I always wanted to be an entrepreneur. When I graduated, India was thriving in the global economy, but there was no startup ecosystem like there is today. Like many of my generation, I was drawn to the large technology corporations that laid the foundation for India’s meteoric rise as a global innovation hub. Technology is a catalyst for driving economic, social, and environmental progress. Joining a large technology corporation was my opportunity to drive change.
Today, I am an entrepreneur at a global company. Some may call me an intrapreneur. I prefer calling it being a corporate entrepreneur and inspiring others to become entrepreneurial as well.
Over the years, I realized that large companies need entrepreneurs; even companies that are more than 45 years old and have more than 95,000 employees. In fact, having an entrepreneurial mindset is not only important when you start a company, but it also remains important for running large organizations. Entrepreneurial thinking keeps companies innovative at every growth stage.
Based on my own entrepreneurial journey and work with startups, I identified the top three priorities that help you inspire your team to become corporate entrepreneurs.
1. Inspire and reward entrepreneurial thinking
Entrepreneurial thinking at work is about giving team members the freedom and support to envision new ways to improve the business and stay innovative. This could be better ways of servicing customers, developing new product ideas, improving operations, or coming up with new strategic directions. Some employees are born self-starters and embrace the opportunity to have a more active role in contributing to the company’s direction, while others may need a little bit more time to break out of their traditional work boundaries and routines.
In my experience, the best way to inspire entrepreneurial thinking is to weave it into the fabric of the company culture. Entrepreneurial thinking needs to become an intrinsic part of the daily work. This can be done by giving team members more autonomy to pursue ideas that contribute to the company’s mission and customer value creation as part of their job. Provide regular opportunities to share and collaborate on ideas that drive research and product development. We have seen great success with company-wide and team competitions for new product or service ideas.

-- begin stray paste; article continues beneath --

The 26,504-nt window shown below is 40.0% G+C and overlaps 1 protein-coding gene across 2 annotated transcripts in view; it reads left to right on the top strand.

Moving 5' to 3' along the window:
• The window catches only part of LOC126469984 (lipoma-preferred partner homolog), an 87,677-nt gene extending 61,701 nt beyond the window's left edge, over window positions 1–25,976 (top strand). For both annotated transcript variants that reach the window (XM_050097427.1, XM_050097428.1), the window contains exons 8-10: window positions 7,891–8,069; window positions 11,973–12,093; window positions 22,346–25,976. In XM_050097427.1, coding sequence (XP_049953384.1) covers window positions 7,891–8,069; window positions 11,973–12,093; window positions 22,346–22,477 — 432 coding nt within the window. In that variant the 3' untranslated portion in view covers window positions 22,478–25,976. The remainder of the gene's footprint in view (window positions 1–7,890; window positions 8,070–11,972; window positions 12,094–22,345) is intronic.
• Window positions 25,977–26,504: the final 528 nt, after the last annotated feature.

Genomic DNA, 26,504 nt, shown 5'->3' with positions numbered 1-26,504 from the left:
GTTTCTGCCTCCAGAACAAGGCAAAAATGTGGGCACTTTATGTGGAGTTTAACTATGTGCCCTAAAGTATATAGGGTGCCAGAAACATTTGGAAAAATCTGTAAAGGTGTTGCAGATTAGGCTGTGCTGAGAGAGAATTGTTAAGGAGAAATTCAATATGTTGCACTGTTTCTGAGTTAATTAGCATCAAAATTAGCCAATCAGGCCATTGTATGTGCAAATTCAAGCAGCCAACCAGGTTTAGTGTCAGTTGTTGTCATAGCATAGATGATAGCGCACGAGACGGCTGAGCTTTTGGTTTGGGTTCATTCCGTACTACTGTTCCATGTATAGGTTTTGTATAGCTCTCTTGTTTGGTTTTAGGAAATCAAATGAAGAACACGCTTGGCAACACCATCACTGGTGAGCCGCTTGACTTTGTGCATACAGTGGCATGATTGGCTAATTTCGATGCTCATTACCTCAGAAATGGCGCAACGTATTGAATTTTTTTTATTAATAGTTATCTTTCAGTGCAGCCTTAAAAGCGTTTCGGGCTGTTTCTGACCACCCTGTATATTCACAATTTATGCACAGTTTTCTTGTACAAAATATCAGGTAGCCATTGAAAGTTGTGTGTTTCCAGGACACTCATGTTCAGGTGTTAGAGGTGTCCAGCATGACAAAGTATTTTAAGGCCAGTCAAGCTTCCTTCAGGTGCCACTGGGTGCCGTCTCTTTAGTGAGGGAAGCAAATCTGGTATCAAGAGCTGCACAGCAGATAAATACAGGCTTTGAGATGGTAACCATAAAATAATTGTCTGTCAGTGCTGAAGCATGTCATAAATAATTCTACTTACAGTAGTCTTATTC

2. Embrace collaboration
Yes, it’s a competitive world and companies need to protect their intellectual property, but at the same time, innovation does not happen in a box. Innovation is teamwork. Collaboration goes beyond department and company borders. Research has shown that innovative companies have structures in place that support entrepreneurial thinking and are connected with external partners, including universities, research institutions, startups, and other companies, to drive research and development. You can start by tapping your colleagues and network for ideas and know-how.
Our accelerator program works with startups as part of an open innovation approach with a focus on disruptive technologies from the fields of artificial intelligence (AI), cloud, machine learning, and the Internet of Things (IoT). Employees collaborate with startups on product development, often in conjunction with customers. One example is our team’s collaboration with Ecolibrium Energy, a startup that helps enterprises embrace the Industry 4.0 journey with IoT and AI-powered predictive maintenance solutions. The company’s flagship product, SmartSense, is a real-time energy monitoring and analytics application that helps companies save energy and maintenance costs and enhance asset productivity.
3. Innovate to scale means knowing your numbers
Every idea needs market validation and, if promising, a business plan. Knowing budgeting and financial metrics seems to be a basic requirement, but it is also still a common stumbling block for bringing an idea to market. Every day, I check balance sheets and key metrics to know the latest about sales, profit, expenses, cash flow, profit margin, and customer acquisition costs.
If you watch the American TV series Shark Tank, where entrepreneurs pitch their ideas in hopes of an investment from the hosts, five self-made businessmen and businesswomen, you know that many pitches leave the tank without an investment because the business owners don’t have a good grip on their financial metrics, or they over-evaluate their company. This also applies to product ideas within corporations. Understanding budget requirements and financial metrics are equally as important as ideas, passion, and drive. It’s the foundation for turning your ideas into a viable business model that can scale.
Another key criterion is scalability. Can the product idea scale nationwide – or globally, and if so, what investment, infrastructure, and team size are required? Together with the team, I meet with a group of startups to talk about that every quarter. We review business models and growth opportunities for product ideas that can be built together on a global scale.
The bottom line is, you don’t have to quit your job and start your own business to be an entrepreneur. You can – and should – think like a startup within a corporation. You still have to conquer the same challenge as a business founder to bring an innovation to market and scale it. But the beauty of corporate entrepreneurship is that you are not alone in that challenge. You have a network of colleagues and external partner to drive change.
Imagine the possibilities of what corporations can achieve when their employees turn into corporate entrepreneurs. Corporate entrepreneurs can make possible what was thought to be impossible before.
Listen to the Digitalist Flash Briefing “The Mind Of An Innovator: Five Essential Skills For Innovation.”